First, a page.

J-Matt Greenberg is reaching the final cornet tones in ‘El Pistolero’, and you can hear a pin drop. More than eighty people are crammed into bluewhale, a tiny venue in Little Tokyo, Los Angeles, to hear Whale Fall’s one and only concert of 2018. The seats and benches are full, it’s standing room only at the bar, and everyone is drinking, but there’s a hush over the audience that lasts until the song finishes.
Amongst the arthouse-hip crowd, some seem almost startled by the quality of what they’re hearing. “Your group had me from the first song,” a newly-minted fan, in line for a signed CD, proclaims. A young woman leans forward in her seat, round eyes full of longing. Along the bench-lined side of the room, twelve pairs of black boots and white Chucks unconsciously tap in unison to the opener, ‘I Shall Sail No More (No More Shall I Sail)’. An older man, intensely focused, nods his head in acknowledgement at the end of every song.
Evident on the albums, but even more visibly so in concert, is the rich skill of every artist on stage. Greenberg appears to play multiple instruments at once, his cornet soaring or suspended (‘Overpass L.A.’), his keys jazzed, articulate, or heartbreaking (‘Blue Hour’) by turns. Erik Tokle’s bass and haunting “atmospherics” not only anchor every song but, it turns out, often lead them in (e.g. ‘I Shall Sail No More,’ ‘True Places’). Bowing his guitar on tracks such as ‘Tahquitz’ and ‘El Pistolero’, Ali Vazin achieves evocative sounds not simply drawn from a Jimmy Page or Jónsi playbook, while Dave Pomeranz’s turns on acoustic guitar (e.g. ‘Depth of Field’) are particularly sparkling. Aaron Farinelli (who also handles the band’s minimal patter) displays mastery of the drums that is both aurally and visually riveting, especially on showcase pieces like ‘Holarctica’ and ‘Heart Space’.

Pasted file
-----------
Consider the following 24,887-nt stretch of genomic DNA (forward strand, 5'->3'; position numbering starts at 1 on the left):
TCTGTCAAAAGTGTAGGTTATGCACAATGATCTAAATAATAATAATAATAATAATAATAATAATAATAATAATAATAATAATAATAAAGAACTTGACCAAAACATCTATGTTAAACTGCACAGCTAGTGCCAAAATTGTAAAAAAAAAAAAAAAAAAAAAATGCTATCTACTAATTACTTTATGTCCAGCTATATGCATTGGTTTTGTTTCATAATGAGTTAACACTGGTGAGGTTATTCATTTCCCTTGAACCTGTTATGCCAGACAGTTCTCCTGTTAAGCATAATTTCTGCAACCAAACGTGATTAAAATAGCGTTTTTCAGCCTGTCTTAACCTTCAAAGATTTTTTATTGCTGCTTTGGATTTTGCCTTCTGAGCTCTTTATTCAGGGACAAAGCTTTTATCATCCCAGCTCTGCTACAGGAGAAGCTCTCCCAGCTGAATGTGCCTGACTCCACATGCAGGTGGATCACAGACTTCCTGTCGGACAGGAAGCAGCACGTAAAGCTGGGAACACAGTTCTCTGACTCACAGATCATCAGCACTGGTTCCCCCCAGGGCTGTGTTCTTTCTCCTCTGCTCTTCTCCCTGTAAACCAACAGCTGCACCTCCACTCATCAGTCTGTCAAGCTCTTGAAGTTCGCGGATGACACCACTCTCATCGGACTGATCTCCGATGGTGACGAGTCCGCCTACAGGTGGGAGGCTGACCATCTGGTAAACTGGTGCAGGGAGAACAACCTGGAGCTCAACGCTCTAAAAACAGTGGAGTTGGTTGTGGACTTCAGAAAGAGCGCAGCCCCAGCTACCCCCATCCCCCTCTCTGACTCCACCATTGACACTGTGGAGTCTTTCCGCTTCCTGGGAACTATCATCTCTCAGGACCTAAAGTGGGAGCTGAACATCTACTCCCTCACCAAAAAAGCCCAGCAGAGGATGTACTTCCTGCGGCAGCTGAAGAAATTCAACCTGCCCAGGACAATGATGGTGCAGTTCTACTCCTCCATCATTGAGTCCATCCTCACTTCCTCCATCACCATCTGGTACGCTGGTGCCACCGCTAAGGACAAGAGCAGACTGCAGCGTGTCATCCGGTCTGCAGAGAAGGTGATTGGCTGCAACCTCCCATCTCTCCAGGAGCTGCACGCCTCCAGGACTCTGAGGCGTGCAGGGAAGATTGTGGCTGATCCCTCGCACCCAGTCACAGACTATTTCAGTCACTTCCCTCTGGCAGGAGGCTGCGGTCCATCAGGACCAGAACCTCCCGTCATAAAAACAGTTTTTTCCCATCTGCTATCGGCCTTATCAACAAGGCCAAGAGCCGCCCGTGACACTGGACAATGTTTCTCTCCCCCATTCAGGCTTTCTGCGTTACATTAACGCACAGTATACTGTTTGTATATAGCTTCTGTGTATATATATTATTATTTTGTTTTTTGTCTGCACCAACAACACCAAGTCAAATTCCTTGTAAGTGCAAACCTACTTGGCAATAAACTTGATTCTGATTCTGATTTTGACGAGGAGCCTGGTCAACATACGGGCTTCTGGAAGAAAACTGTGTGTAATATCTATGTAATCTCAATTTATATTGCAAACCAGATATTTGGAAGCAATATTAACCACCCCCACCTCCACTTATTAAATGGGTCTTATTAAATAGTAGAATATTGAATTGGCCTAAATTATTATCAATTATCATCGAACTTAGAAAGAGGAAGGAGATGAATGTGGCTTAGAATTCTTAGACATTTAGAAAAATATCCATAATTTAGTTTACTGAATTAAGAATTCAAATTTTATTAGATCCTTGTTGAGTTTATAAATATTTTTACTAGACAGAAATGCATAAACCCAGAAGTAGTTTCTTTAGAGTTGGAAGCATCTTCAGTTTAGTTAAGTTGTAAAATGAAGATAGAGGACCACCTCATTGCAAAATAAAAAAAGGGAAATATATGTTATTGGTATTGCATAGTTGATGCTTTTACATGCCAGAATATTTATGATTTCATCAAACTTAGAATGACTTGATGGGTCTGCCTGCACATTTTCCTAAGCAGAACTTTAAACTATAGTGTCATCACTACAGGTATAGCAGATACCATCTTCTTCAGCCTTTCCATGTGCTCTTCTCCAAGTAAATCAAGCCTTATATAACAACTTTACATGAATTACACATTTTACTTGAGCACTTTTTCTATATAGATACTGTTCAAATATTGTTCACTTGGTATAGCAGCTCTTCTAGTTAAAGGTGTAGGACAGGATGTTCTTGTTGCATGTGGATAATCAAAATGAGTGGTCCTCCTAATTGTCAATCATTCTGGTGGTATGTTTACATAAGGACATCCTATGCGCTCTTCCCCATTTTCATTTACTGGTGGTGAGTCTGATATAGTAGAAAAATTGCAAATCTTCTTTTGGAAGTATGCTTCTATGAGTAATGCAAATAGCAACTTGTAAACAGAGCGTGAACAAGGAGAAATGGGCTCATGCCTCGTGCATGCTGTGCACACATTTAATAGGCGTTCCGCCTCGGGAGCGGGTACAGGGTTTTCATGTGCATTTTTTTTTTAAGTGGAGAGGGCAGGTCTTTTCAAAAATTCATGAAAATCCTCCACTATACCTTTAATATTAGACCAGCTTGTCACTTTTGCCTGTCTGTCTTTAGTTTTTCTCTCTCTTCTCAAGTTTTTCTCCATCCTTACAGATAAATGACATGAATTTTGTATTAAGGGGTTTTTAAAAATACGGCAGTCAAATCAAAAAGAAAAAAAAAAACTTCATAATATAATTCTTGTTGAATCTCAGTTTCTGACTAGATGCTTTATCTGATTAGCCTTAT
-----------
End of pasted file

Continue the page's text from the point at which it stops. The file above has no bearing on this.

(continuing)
The guest artists (who glide on and off the stage as required) are equally talented. Jonah Levine’s trombone is a treat, notably on ‘The Sondersong’, when audience attention increases along with the slow-grow music. Daniel Rotem effects the complex sax in ‘Tahquitz’ and ‘This Cat Has No Moral Compass’ to transcend jazz, and the audience is so quiet during his solo in ‘El Llanto en Llamas’ that cameras can be heard clicking all over the club. Cellist Artyom Manukyan’s bowed, plucked, and filtered parts consistently draws the audience to rapt listening, especially on ‘El Llanto en Llamas’, the finale of ‘The Sondersong,’ ‘Depth of Field’, and ‘Decades’ (his work on the last of which reminds my companion of Górecki’s Symphony of Sorrowful Songs).